Marketing: We don't care what you do. We want the game to be out on 9/30. Period.

Dev director: Fine. (turns around to the dev team)

Dev director: Save all your progress and we'll make the DVDs NOW. Everything else will go to the patches after release. Also, tell the press writer to make it sound like we're planned to release the game with limited content and big patches will be coming along as we're actually listening to the players' complaints.

#5 Oct 20 2010 at 7:10 PM Rating: Good
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Seems to me if they were trying to work around the release of Cataclysm they would have just waited until the end of march and released a super sweet, super complete, super polished game simultaneously for the PS3 and PC. By then Cataclysm has been out for several months and the itch for something 'new' would be kicking in.

I'm thinking it was more of a plan to get the bulk of bugs and problems ironed out long before the PS3 release.

On the plus side they are actually making adjustments and additions as they go to address some of the worst problems when the game came out, and giving an additional month was a nice gesture as well

Just my .02

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#6 Oct 20 2010 at 7:18 PM Rating: Excellent
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Pikko wrote:
I agree. I think someone, who had no clue about where the game was realistically in development, just thought it'd be good to release September 30 and the decision was made and the devs had to just live with it.


LOL, Pikko ^^; This is the way ANY company work after entering the stock market! You think the people making decisions are gamers? The decision makers think is term of PCU and ARPU, not global quality.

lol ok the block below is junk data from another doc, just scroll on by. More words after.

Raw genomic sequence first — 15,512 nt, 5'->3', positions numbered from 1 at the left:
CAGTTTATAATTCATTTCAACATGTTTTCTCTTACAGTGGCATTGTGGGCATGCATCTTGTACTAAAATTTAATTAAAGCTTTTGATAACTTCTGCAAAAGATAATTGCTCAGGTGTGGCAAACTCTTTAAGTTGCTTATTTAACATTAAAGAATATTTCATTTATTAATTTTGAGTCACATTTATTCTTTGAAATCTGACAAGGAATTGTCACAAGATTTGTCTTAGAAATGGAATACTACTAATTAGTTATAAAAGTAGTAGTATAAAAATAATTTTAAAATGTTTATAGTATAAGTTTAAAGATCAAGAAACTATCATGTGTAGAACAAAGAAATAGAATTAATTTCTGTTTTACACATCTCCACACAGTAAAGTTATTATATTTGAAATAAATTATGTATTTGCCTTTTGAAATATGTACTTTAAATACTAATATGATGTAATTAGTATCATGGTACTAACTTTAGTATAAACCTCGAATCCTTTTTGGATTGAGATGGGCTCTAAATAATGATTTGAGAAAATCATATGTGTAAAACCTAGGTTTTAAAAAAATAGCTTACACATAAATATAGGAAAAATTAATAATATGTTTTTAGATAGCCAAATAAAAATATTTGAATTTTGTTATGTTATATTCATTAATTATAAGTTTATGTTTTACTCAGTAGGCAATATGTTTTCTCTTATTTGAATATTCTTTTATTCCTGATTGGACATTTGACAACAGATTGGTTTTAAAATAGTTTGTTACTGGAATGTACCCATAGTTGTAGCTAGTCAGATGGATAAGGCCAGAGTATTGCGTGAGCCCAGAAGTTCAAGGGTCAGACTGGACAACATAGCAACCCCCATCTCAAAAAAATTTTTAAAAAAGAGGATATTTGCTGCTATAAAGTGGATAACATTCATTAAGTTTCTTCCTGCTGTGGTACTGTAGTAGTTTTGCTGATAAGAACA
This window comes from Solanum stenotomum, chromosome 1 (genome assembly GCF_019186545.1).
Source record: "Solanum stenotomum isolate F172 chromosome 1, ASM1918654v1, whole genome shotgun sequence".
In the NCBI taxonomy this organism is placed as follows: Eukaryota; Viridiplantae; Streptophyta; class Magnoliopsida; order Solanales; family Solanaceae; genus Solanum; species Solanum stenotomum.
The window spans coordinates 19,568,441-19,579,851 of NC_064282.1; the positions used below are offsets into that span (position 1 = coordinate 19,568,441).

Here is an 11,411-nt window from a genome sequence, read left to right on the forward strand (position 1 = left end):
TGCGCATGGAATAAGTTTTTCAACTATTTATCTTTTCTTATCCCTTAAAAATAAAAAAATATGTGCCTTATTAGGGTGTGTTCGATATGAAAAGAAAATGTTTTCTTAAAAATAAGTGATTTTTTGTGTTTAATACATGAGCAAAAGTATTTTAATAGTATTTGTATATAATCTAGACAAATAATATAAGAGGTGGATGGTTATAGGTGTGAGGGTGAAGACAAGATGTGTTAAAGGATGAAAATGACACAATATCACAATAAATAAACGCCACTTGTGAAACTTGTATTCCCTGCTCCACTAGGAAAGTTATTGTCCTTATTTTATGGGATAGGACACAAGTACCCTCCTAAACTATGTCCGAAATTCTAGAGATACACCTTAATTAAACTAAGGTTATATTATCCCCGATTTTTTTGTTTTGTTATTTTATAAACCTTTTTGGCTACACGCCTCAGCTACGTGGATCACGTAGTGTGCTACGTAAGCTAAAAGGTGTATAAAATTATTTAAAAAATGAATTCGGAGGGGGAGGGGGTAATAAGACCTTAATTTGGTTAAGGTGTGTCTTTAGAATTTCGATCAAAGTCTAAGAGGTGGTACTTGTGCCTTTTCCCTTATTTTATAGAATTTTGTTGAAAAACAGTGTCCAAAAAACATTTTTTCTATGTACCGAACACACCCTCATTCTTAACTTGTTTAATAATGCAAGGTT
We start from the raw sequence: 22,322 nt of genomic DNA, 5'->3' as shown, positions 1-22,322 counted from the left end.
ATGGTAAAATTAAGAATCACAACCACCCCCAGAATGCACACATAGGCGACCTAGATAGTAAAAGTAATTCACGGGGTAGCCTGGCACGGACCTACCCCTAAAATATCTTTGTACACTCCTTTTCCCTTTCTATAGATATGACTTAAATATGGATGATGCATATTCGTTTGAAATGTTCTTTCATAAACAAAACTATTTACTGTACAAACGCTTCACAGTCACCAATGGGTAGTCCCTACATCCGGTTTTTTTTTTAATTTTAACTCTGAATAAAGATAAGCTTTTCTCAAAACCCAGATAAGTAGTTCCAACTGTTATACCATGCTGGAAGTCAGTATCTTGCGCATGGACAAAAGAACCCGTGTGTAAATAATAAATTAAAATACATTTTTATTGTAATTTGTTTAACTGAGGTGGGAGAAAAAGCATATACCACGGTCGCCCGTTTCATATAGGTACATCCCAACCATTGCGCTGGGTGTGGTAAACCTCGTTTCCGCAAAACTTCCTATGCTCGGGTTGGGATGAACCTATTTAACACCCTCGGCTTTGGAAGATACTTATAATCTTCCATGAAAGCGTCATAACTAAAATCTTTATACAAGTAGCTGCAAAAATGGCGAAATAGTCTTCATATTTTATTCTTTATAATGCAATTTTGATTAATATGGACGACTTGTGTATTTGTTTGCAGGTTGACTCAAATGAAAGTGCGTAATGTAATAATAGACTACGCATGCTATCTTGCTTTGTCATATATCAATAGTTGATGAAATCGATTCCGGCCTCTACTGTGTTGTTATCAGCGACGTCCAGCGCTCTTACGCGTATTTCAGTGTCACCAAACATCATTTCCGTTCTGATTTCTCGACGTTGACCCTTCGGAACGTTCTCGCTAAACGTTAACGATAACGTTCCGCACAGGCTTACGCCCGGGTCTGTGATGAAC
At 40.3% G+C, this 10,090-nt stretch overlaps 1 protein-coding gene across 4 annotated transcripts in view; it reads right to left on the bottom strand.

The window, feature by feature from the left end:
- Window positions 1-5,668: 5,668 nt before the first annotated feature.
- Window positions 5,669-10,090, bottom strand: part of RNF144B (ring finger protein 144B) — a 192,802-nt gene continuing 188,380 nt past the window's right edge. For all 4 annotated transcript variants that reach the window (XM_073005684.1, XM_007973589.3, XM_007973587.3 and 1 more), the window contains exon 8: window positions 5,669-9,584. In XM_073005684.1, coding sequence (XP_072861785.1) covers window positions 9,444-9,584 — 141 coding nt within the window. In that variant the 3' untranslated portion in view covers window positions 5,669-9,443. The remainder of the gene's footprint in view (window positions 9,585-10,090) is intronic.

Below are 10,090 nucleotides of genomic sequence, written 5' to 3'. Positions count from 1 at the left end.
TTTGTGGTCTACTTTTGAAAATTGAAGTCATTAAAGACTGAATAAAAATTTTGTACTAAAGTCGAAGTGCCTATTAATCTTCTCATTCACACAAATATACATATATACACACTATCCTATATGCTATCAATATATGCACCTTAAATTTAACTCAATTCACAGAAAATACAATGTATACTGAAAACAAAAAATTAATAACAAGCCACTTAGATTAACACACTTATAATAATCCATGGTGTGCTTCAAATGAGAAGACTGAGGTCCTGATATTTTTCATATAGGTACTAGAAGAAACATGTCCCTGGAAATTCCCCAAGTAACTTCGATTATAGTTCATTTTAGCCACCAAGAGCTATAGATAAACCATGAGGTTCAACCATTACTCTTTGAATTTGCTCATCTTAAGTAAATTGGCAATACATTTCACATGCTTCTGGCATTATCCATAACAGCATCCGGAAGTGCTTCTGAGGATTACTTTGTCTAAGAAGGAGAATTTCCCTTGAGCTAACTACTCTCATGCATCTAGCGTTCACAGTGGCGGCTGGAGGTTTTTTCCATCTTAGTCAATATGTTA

Dunlag wrote:

Marketing: We want the game to be out on 9/30.

Dev director: but the game is not even half way done yet...

Marketing: We don't care what you do. We want the game to be out on 9/30. Period.

Dev director: Fine. (turns around to the dev team)

Dev director: Save all your progress and we'll make the DVDs NOW. Everything else will go to the patches after release. Also, tell the press writer to make it sound like we're planned to release the game with limited content and big patches will be coming along as we're actually listening to the players' complaints.


This is EXACTLY the way it usually happens, and this is why the marketing dpt is usually kept into a separate building ^^; for their own security.

Edited, Oct 20th 2010 9:24pm by Aiwen

Edited, Oct 20th 2010 9:34pm by Aiwen
#7 Oct 20 2010 at 7:21 PM Rating: Good
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Rushing unfinished games to market isn't exactly uncommon in the industry. One of my favorite games of the last decade, Vampire the Masquerade: Bloodlines was rushed like this by publisher Activision. The game uses Valve's Source engine, and because of it's release date, it was the first available game to do so--Half Life 2 wasn't released until a little over a month later. The game turned out to be the final nail in the coffin for Troika, who were already in financial trouble, and were kind of counting on this game to save them. Had they survived, they would probably have been sued into bankruptcy by Valve, for breaking their contract, and releasing the game ahead of HL2.

And you can really tell it was rushed too. It probably the most bug riddled game I've ever played. Despite that it's an awesome RPG-FPS hybrid, and today it runs fairly stable, and is more polished, thanks to unofficial fan-made patches.